Last week I wrote about the tortured history of testing and school accountability in America in a defense for Common Standards and Better Tests. Today AEI released a more extensive history with real data analysis, “NCLB sanctions: Tests taken, lessons learned.”
As noted last week, I supported NCLB’s bipartisan high expectations and efforts to address chronic failure. An iterative approach could have kept the commitment to equity and adjusted the intervention steps, but instead NCLB has grown stale and has been thrown under the bus by critics on the left and the right. State waivers are slowly dismantling the giant bill piece by piece, a slow reversion to soft state based systems of accountability.
Despite falling well short of lofty goals, authors Thomas Ahn, Kentucky, and Jacob Vigdor, Duke, argue that “NCLB did have positive impacts on schools simply by introducing consequences for bad performance, and additionally by spurring needed leadership change at some of the nation’s most troubled schools.”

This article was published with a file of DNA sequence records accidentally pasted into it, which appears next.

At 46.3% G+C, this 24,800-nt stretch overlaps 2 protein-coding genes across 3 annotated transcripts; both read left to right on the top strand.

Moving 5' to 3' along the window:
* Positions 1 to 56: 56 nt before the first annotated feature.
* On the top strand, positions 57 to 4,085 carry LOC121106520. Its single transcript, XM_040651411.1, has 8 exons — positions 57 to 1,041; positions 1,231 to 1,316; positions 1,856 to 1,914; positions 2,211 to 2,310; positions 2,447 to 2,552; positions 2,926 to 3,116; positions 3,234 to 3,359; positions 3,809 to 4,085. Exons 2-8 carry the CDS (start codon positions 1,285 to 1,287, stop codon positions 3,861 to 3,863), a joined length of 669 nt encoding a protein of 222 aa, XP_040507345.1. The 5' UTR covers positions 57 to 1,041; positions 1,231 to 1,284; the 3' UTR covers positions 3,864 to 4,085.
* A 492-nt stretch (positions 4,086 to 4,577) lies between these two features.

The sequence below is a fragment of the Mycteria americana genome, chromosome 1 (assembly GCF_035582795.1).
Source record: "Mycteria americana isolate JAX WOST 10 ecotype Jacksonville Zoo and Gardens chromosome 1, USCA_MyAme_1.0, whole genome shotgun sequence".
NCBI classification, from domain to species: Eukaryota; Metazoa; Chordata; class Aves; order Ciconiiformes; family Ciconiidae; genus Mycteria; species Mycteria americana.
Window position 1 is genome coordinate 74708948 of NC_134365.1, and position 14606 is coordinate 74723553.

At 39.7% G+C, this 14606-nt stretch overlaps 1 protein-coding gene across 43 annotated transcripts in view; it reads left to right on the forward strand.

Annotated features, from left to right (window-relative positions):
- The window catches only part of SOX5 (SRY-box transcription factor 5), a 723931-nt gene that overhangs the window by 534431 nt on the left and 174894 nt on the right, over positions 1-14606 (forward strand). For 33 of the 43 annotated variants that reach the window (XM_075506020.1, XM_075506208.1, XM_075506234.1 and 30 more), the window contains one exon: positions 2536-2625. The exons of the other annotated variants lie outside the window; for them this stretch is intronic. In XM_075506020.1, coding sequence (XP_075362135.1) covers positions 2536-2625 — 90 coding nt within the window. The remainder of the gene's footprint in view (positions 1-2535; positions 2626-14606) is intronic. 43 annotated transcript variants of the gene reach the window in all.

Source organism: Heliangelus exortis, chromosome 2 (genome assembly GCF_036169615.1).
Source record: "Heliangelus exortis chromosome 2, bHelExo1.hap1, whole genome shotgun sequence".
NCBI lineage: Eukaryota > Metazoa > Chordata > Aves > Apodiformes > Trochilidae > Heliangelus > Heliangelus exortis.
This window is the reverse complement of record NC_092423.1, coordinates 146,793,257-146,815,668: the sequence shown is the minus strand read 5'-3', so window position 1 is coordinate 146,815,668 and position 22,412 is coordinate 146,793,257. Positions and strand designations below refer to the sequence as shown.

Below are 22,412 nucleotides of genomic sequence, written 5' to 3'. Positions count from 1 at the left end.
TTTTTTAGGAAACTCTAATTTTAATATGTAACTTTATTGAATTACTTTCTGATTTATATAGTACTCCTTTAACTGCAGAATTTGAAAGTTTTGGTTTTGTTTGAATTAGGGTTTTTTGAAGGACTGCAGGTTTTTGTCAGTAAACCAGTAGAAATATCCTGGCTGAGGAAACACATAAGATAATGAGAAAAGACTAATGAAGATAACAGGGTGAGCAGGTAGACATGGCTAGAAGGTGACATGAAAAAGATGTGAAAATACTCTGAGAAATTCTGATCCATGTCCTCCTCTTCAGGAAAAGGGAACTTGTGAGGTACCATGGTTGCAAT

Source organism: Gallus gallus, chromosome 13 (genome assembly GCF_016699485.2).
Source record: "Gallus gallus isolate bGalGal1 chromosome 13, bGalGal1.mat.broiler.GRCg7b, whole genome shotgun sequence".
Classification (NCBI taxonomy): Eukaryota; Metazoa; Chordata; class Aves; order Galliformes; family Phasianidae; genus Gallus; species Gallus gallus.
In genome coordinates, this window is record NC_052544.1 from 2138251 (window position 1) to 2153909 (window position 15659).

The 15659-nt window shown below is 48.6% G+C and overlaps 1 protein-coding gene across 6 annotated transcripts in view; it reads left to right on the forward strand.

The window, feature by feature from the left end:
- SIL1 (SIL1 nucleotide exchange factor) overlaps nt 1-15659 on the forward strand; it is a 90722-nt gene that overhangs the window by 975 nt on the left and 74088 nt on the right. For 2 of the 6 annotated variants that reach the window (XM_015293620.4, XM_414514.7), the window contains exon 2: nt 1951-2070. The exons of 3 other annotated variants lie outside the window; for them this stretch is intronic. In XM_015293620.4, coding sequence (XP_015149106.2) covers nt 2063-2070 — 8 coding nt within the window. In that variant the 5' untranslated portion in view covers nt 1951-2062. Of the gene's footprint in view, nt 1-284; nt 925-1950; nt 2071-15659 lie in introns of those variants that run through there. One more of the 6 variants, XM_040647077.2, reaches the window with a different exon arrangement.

The authors found that “School accountability systems in general, and NCLB in particular, had some beneficial systemic effect.” Also schools forced to undergo restructuring “posted significant improvements in both reading and math scores, suggesting that leadership change is an essential component of reform in persistently low-performing schools.” It’s also clear that some NCLB components worked, others didn’t.
The report contemplates “accountability 2.0” based on lessons learned:
Focus on test-score gains, not levels.
Incentivize schools, not teachers.
Intervene with,rather than summarily fire,underperforming teachers.
Move local autonomy even further.
An AEI meeting tomorrow, moderated by Education Week’s Ginny Edwards, will explore the report with the authors and experts including Nina Rees (National Alliance for Public Charter Schools) and Celia Sims (New America Foundation).